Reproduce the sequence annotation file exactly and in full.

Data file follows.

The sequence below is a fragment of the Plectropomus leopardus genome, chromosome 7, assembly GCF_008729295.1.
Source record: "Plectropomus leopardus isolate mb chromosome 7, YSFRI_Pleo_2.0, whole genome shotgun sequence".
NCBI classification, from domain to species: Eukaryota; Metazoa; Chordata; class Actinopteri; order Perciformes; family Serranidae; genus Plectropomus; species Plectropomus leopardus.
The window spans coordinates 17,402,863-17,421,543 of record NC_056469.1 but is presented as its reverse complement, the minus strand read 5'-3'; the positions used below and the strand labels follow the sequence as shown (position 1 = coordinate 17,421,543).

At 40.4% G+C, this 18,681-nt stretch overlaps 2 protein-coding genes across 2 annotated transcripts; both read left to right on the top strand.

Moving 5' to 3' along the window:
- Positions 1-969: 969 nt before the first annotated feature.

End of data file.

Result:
The sequence below is a fragment of the Plectropomus leopardus genome, chromosome 7, assembly GCF_008729295.1.
Source record: "Plectropomus leopardus isolate mb chromosome 7, YSFRI_Pleo_2.0, whole genome shotgun sequence".
NCBI classification, from domain to species: Eukaryota; Metazoa; Chordata; class Actinopteri; order Perciformes; family Serranidae; genus Plectropomus; species Plectropomus leopardus.
The window spans coordinates 17,402,863-17,421,543 of record NC_056469.1 but is presented as its reverse complement, the minus strand read 5'-3'; the positions used below and the strand labels follow the sequence as shown (position 1 = coordinate 17,421,543).

At 40.4% G+C, this 18,681-nt stretch overlaps 2 protein-coding genes across 2 annotated transcripts; both read left to right on the top strand.

Moving 5' to 3' along the window:
- Positions 1-969: 969 nt before the first annotated feature.